The IAEA could also be given greater powers to monitor non-nuclear materials that are relevant to enrichment—such as fluorine gas. It would, of course, be utterly impractical to attempt any kind of materials accountancy on fluorine, but given that 70—80% of fluorine is used in the synthesis of uranium hexafluoride for enrichment,[1] declarations by member states on its production and use could potentially be useful for safeguards purposes. For instance, the discovery of undeclared fluorine manufacture (by open source analysis or even, conceivably, environmental monitoring) would be an indicator of clandestine nuclear activity. Fluorine is not the only non-nuclear material relevant to enrichment (maraging steel is another). Monitoring a few key non-nuclear materials could make a useful contribution to the safeguards system.

Finally, there is a need for national intelligence services to be more willing to share information with the IAEA (under article VIII.A of its statute the IAEA is entitled to receive and utilise such information). Indeed, the IAEA is in a unique position to compare intelligence data (ideally from a range of sources) with state declarations and information from its own inspectors. The results from such an analysis can be very useful in helping to guide a search for clandestine nuclear activities. National intelligence data is already used in this way to some extent, but by being more willing to share it, national governments could significantly enhance the IAEA’s ability to detect clandestine nuclear activity.

Unfortunately, the prospects for any improvements in the safeguards regime are bleak right now. As demonstrated by the debacle of “Committee 25” (which was tasked with finding ways of strengthening the safeguards system that would not require any new legal authority for the IAEA), few states have any appetite for more intrusive or effective verification. Ultimately, Findlay may well be right: a “punctuation”—quite possibly a proliferation shock—may be required to generate the international consensus required for reform. It would, however, clearly be desirable if the nonproliferation regime could be strengthened before further proliferation occurs.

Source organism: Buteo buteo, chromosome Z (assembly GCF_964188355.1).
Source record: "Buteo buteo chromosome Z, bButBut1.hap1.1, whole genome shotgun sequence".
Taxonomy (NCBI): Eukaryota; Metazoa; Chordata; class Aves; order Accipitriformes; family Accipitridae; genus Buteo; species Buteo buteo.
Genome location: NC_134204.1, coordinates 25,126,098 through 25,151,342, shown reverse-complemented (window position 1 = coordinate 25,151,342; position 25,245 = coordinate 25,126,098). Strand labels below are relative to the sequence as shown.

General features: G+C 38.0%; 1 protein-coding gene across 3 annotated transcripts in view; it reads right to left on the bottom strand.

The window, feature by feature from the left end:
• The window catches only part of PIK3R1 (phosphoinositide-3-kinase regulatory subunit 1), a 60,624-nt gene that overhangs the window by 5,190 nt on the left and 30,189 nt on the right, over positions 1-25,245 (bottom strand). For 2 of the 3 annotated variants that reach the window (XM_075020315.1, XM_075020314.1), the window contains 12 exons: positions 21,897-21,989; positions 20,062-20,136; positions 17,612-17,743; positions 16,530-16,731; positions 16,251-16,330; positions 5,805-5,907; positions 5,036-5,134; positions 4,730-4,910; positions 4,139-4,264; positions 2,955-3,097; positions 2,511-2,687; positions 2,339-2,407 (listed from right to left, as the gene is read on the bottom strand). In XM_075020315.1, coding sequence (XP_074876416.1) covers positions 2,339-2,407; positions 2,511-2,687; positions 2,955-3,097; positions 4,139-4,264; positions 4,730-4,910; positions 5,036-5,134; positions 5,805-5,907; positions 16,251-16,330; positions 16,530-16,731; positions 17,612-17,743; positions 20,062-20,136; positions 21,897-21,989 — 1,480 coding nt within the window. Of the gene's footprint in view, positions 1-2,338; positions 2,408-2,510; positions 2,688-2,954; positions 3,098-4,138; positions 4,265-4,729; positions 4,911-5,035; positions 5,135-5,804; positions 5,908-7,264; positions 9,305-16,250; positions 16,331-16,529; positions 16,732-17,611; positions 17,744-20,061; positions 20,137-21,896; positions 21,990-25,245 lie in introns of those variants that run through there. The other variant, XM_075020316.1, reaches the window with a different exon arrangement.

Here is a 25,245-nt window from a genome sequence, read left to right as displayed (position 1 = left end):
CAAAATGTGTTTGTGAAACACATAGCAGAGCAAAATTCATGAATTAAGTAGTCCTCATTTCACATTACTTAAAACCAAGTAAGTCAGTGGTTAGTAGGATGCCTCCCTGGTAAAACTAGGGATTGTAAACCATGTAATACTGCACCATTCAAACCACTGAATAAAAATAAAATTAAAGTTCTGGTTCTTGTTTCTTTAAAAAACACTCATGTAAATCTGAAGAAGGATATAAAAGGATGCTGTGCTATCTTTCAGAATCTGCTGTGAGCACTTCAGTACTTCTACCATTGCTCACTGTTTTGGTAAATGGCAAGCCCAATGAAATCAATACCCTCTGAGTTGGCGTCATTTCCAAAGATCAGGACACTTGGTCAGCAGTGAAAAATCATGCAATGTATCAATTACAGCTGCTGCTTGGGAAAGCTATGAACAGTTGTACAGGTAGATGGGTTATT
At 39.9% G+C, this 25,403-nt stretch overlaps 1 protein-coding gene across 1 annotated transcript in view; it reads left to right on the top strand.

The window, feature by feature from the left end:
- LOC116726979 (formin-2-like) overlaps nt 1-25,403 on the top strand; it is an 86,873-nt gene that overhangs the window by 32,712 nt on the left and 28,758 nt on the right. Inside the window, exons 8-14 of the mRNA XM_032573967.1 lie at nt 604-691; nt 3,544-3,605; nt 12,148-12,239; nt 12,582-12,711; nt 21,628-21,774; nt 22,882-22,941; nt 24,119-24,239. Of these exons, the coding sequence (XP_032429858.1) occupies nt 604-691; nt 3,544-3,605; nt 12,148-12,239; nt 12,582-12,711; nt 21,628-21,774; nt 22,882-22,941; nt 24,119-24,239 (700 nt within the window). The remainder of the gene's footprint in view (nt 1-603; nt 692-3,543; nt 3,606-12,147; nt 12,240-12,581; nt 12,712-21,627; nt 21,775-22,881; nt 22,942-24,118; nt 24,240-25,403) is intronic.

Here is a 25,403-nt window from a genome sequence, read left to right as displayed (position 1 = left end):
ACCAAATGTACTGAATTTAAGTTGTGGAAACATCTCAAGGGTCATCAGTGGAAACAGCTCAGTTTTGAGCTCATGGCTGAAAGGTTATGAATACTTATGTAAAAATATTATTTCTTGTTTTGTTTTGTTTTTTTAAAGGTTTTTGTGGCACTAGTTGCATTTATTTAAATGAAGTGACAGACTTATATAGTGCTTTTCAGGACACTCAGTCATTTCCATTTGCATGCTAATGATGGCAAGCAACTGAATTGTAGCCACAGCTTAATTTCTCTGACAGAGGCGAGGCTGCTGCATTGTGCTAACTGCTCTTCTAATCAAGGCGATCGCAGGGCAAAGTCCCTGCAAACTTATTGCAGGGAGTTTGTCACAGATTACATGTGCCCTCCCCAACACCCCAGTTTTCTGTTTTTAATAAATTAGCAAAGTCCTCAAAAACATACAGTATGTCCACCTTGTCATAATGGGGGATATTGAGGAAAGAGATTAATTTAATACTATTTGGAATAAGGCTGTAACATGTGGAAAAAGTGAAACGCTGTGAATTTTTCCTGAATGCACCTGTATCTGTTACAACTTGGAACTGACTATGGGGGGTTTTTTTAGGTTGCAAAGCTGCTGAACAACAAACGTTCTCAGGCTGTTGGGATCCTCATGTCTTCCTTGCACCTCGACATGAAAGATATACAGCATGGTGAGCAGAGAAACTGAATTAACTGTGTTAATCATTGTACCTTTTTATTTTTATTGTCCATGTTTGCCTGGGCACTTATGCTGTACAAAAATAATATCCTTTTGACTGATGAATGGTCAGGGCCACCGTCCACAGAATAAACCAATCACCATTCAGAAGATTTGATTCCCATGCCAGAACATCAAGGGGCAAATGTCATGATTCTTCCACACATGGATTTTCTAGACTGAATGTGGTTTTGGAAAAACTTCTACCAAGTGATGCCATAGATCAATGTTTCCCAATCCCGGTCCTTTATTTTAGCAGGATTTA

The 2010 nuclear Nonproliferation Treaty Review Conference provides an opportunity to re-evaluate the regime. Success in strengthening the non-proliferation component of the regime (both in 2010 and beyond) will depend upon the burden of increased verification being sweetened by parallel concessions elsewhere. All states need to consider what form such concessions should take—but a particular responsibility must lie with the nuclear-weapon states and their willingness to make greater steps toward disarmament.


James Acton is a lecturer at the Centre for Science and Security Studies’ Department of War Studies at King’s College London. His previous research projects have included an analysis of IAEA safegaurds in Iran and a study on the detection of clandestine weaponization activities.



1. N. N. Greenwood and A. Earnshaw, “Chemistry of the Elements”, second edition, (Amsterdam: Butterworth-Heinemann, 1997), p. 797.